Tips for finishing Lent Strong

Fun fact: In high schooI I competed in cross country for one season. I was pitiful..long distance running has never been a strength of mine. I would start off well with a good pace and before I knew it, I was sadly trotting along. Lack of endurance aside, I always made my best effort to finish every race strong. I would dig deep into whatever reserves I had and run as hard as I could to the of the course.

Some years during Lent, I feel like I am in a cross country race. I start off with the best intentions jogging along in prayer and fasting and then slow down to a slow trot or even a walk. This is the part of Lent, with just a couple of weeks left, where we can dig deep and finish strong.

The pillars of Lent are prayer, fasting, and almsgiving. If you’re like me, you may have written out goals and ways you plan on focusing on these three pillars. I recently looked back on those Lenten plans and took stock of what I had accomplished and how God has pushed me to focus on those areas in ways I did not plan.

Here are some tips to finishing strong this Lent.


So often we complicate prayer. I’m guilty of creating this imaginary challenge for myself. I’m going to pray the Liturgy of the Hours, Rosary every day, read all these Lenten reflections, I even wrote down filming a mini series for my YouTube channel reflecting on all of the Gospel readings as a Lenten goal. I wanted to do ALL the things.

Prayer in its most simplest form is an honest conversation with God. When I realized I was not going to do all of those things I stripped it down to praying tiny prayers throughout the day and supplementing where I could. God desires a relationship with us and a focus on prayer in a simple way will create a pattern that will transform our faith outside of the Lenten Season. If the only time I thought about praying was at a retreat or listening to a talk or reading a profound book I would be failing in that invitation for a personal relationship with God.

In the last couple of weeks my conversations have been uncomfortable, but the consistency has allowed me to HEAR God in a way that I couldn’t when I tried other methods.


This year I decided to give up coffee (read:not caffeine). To say it has been easy would be a lie, but it hasn’t been the most difficult fast either. Removing that unconscious instinct to drink multiple cups of coffee during the day has created a sense of mental clarity. I have also been forced to fast from the desire to always be in control. In the past few weeks circumstances have arisen that have shown that my plans for myself pale in comparison to what God plans for me. In some cases I have seen how this has lead to pride and hurt some relationships. So much like my instinct is to grab that cup of coffee has to be checked daily, so too is the desire to always be in the right or always have things my way.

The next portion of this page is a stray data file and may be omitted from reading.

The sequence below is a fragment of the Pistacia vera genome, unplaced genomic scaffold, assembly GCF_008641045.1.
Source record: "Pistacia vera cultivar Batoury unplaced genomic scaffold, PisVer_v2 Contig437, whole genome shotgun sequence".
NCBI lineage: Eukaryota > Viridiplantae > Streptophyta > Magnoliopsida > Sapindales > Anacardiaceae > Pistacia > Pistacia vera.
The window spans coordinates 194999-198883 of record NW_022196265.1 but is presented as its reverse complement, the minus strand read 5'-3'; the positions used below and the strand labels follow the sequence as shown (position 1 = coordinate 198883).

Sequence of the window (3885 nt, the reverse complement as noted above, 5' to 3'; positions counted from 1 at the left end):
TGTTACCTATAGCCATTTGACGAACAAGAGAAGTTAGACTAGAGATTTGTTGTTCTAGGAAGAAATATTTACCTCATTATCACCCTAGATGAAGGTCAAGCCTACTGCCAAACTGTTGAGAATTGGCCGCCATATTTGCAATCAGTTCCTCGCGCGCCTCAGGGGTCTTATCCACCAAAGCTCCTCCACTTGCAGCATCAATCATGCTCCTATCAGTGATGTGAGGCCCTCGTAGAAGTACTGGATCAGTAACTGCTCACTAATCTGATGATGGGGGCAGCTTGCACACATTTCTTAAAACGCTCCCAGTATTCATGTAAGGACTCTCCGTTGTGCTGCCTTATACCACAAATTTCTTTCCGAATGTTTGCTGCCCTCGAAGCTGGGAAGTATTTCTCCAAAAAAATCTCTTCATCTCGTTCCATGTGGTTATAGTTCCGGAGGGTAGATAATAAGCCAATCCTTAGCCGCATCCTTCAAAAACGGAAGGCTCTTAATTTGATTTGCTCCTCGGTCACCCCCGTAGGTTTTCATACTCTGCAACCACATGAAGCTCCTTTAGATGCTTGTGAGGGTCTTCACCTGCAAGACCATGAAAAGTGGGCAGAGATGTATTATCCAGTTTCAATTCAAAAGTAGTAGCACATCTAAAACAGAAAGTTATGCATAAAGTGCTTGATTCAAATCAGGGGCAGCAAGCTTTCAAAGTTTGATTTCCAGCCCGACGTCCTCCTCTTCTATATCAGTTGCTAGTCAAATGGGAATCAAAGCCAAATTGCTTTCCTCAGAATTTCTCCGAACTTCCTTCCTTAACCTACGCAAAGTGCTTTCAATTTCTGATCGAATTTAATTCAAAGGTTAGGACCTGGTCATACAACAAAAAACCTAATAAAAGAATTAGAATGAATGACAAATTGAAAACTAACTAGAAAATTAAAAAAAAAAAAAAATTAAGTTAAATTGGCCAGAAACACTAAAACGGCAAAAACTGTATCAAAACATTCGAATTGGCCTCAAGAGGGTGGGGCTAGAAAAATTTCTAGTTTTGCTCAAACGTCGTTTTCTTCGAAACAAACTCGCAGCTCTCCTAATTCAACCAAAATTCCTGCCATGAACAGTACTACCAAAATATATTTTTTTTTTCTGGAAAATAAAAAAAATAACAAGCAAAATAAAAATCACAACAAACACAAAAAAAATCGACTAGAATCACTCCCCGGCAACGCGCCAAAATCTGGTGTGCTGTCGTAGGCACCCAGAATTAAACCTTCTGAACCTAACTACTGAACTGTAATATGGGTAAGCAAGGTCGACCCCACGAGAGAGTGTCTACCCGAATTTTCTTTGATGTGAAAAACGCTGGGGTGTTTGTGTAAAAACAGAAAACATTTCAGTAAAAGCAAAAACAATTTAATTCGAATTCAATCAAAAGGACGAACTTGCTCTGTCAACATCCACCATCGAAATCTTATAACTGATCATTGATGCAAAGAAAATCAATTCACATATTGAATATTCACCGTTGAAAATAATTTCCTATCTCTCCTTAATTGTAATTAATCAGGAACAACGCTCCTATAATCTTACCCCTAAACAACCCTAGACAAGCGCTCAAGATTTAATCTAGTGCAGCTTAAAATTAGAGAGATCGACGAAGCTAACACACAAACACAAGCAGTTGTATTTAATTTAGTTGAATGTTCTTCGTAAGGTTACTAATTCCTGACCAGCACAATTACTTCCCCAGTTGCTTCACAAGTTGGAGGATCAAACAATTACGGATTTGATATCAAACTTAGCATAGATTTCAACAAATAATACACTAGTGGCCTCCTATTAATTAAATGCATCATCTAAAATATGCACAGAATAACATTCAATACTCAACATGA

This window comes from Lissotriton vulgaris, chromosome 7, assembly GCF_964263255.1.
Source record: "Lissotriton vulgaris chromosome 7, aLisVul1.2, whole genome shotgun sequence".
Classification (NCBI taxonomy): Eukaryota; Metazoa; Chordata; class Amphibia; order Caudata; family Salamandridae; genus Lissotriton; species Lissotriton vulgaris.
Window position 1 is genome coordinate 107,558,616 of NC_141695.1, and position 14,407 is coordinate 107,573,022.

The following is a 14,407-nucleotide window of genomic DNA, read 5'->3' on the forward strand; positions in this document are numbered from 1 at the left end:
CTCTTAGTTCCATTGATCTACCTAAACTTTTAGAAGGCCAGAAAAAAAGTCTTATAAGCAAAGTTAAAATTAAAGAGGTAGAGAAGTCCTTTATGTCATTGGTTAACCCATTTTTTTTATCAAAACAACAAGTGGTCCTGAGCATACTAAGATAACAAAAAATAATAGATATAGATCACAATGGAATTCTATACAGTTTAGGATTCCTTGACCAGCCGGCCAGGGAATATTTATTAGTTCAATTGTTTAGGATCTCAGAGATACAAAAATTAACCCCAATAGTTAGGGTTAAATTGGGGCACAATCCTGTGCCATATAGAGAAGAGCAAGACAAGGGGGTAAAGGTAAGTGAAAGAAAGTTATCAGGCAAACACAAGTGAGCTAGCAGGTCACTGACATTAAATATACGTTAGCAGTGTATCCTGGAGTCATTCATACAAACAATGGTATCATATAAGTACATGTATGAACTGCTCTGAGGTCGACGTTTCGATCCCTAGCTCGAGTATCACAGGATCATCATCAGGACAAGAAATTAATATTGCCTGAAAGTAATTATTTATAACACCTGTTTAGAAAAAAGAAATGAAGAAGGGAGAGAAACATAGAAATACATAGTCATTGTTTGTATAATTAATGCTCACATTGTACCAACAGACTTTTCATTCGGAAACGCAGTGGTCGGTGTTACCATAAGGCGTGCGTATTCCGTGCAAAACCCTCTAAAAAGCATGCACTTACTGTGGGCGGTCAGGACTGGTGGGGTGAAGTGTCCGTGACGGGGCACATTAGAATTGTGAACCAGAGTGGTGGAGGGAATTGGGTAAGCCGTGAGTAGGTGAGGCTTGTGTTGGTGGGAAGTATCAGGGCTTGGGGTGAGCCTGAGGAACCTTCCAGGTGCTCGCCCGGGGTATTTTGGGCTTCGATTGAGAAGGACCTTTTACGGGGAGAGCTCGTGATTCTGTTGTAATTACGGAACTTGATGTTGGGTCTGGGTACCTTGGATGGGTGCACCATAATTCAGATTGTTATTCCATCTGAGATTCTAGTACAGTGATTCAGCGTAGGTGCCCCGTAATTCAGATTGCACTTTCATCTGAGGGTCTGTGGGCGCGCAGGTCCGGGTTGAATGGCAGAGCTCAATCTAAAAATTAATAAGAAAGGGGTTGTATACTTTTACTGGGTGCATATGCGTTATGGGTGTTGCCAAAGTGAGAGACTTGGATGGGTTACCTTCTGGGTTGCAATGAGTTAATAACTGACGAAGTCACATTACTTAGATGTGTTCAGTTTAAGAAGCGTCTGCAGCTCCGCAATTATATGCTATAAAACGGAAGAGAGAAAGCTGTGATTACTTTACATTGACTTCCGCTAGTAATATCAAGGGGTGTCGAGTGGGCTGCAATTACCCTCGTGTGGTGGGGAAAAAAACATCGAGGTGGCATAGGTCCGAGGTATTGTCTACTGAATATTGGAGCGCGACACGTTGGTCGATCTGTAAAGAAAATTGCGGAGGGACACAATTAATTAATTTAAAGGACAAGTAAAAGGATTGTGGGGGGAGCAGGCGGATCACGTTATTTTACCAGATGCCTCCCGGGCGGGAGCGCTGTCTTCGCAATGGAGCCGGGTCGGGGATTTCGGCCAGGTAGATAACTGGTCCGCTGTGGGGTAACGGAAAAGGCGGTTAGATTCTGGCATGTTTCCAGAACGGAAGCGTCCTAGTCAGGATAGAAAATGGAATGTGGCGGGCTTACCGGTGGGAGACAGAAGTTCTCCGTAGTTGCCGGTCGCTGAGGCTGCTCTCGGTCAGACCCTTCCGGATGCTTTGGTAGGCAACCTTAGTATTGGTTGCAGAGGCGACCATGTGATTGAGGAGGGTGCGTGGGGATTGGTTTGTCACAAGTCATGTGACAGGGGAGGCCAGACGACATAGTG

Another way to fast is to fast from fruitless relationships or activities. In past years I’ve used the opportunity to reevaluate acquaintances and see if it is not only serving my spiritual growth but if those relationships and activities support my mission to serve God. It can be painful but that spiritual pruning is necessary to cultivating a faith that can be fully alive and practiced in your life. In some cases not engaging in activities is a quiet testimony to others.


This one always seemed difficult. I think people think that giving to charity or upping their tithes is sufficient but perhaps as a challenge we can evaluate what we spend our time talent and treasure. When I think of giving Alms. I think about how I can use my treasure in a way that furthers our call to be hope for the hopeless.

A monetary donation is a start, but perhaps it is as simple as giving your time or treasure when it is uncomfortable or inconvenient. Perhaps it is learning about an organization that promotes elements of Catholic Social teaching and sharing their message with others. Perhaps it is as simple as making a commitment to reach out to an estranged family member or friend and extending the olive branch of reconciliation.

I think simplicity is how we can all finish our Lents strong and move into the Easter better equipped to receive the message of salvation.